Everybody likes fun. And fun, like anything, can be nuanced; not all fun is created equal.
What fun awaits? Photo: Kelly Cordes
But it wasn’t until June 2001, while bushwhacking through thickets of Alaskan devil’s club—home to hungry grizzly bears—that I learned of the Fun Scale. Fun, it turns out, is quantifiable.
The bushwhacking came about because my friend Peter had invited me to join him on a low-key outing: a boat ride across a gorgeous bay to climb a small, mellow mountain. It sounded like the perfect finish to my trip, as I’d spent the previous month climbing in the Alaska Range. My climbing partner, Scott, and I had had a terrific trip. Though we were often terrified while actually climbing, we loved it later.
I tried to keep up with Peter as branches whacked me in the face.
“You know that there are three types of fun,” Peter said, ’shwacking onward.
“Hey, bear!” I responded. We were trying to return to his sailboat—home to a cooler of cold beers.
Peter kept going, and described the Fun Scale. Here it is:
Type I Fun
Enjoyable while it’s happening. Also known as, simply, fun. Good food, 5.8 hand cracks. Sport climbing, powder skiing, margaritas.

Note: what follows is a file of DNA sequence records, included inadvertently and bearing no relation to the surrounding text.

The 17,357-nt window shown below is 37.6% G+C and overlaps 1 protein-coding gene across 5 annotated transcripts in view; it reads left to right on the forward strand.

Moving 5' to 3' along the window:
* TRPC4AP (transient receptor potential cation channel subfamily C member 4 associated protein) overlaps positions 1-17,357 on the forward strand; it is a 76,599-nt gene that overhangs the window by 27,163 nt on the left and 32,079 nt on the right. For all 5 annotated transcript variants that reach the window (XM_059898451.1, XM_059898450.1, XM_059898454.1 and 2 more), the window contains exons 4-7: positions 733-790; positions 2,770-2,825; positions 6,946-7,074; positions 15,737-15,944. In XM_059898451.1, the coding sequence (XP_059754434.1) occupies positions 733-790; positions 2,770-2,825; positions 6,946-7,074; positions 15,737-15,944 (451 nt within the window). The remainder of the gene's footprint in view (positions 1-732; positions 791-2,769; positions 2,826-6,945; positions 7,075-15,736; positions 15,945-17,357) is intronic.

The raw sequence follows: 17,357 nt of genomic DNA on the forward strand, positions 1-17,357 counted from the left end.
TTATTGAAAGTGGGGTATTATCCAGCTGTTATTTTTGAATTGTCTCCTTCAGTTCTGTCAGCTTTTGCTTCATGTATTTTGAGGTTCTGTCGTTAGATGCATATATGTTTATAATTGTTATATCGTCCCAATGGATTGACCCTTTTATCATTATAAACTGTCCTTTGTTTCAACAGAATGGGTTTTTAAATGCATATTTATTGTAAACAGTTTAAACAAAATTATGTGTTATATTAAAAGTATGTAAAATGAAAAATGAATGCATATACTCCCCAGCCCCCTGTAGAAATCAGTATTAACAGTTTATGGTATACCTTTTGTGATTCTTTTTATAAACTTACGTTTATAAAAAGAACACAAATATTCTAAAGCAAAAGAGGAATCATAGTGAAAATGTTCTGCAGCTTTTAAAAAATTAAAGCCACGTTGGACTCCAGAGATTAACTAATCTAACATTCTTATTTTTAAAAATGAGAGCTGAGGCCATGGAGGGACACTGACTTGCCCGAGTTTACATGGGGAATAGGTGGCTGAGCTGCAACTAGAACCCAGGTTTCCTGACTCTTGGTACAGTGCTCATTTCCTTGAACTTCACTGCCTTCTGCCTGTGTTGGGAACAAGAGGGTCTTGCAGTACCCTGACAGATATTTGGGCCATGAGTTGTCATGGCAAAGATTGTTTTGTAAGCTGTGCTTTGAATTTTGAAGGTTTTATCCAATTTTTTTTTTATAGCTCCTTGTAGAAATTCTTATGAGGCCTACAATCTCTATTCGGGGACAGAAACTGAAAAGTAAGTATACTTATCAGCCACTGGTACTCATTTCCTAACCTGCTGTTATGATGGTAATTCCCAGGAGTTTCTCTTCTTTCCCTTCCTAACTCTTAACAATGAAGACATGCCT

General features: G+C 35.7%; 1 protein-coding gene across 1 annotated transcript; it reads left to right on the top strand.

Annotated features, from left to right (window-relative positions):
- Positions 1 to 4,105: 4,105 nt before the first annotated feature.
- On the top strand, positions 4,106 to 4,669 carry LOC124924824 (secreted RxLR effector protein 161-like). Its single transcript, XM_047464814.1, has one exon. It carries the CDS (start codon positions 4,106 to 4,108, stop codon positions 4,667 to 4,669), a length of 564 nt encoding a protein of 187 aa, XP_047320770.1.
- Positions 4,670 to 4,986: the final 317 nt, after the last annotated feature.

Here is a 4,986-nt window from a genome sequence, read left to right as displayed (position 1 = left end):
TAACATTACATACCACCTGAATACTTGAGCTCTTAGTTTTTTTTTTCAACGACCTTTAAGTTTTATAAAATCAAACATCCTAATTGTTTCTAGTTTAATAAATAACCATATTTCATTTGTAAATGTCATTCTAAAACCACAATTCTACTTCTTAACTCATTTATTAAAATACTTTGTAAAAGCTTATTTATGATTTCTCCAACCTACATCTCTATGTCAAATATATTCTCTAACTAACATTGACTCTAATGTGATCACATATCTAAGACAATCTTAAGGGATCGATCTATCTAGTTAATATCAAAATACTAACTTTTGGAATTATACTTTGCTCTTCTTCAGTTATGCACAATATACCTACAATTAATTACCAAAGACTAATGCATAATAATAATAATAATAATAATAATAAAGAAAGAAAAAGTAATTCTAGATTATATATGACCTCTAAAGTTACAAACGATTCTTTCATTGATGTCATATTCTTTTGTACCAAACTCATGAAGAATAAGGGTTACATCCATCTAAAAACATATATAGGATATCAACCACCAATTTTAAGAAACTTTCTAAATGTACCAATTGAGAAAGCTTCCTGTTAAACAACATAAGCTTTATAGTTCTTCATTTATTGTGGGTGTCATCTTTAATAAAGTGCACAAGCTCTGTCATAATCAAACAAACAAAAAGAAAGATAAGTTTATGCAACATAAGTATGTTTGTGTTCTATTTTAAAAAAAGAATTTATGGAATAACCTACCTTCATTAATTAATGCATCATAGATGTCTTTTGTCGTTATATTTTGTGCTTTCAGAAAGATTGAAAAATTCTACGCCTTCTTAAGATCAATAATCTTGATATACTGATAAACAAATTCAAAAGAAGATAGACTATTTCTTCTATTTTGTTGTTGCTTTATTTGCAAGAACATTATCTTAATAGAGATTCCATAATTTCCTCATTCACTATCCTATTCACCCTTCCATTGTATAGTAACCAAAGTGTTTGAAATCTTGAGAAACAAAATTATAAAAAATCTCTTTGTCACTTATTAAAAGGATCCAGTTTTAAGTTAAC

Type II Fun
Miserable while it’s happening, but fun in retrospect. It usually begins with the best intentions, and then things get carried away. Riding your bicycle across the country. Doing an ultramarathon. Working out till you puke, and, usually, ice and alpine climbing. Also surely familiar to mothers, at least during childbirth and the dreaded teenage years.
I remember that very trip to Alaska, just a week before learning about the Fun Scale, when Scott and I climbed Mt. Huntington. Huntington might be the most beautiful mountain in the Alaska Range, but the final thousand feet was horrifying—steep sugar snow that collapsed beneath our feet as we battled upward, unable to down-climb, and unable to find protection or anchors. On the summit, with the immaculate expanse of the range unfolding in every direction, Scott turned to me and said, in complete seriousness, “I want my mom so bad right now.”
By the time we reached Talkeetna his tune changed: “Ya know, that wasn’t so bad. What should we try next year?”
Type III Fun
Not fun at all. Not even in retrospect. Afterward, you think, “What in the hell was I doing? If I ever come up with another idea that stupid, somebody slap some sense into me.” Many alpine climbs. Failed relationships that lacked Type I fun. Offwidths. Writing a book.
Into which category a given experience falls, of course, is highly subjective and highly subject to shifts (particularly from III to II) born of the rosy reflections afforded us by the passage of time.
Which is probably a good thing. After all, as alpinists and mothers both know: It doesn’t have to be “fun” to be fun.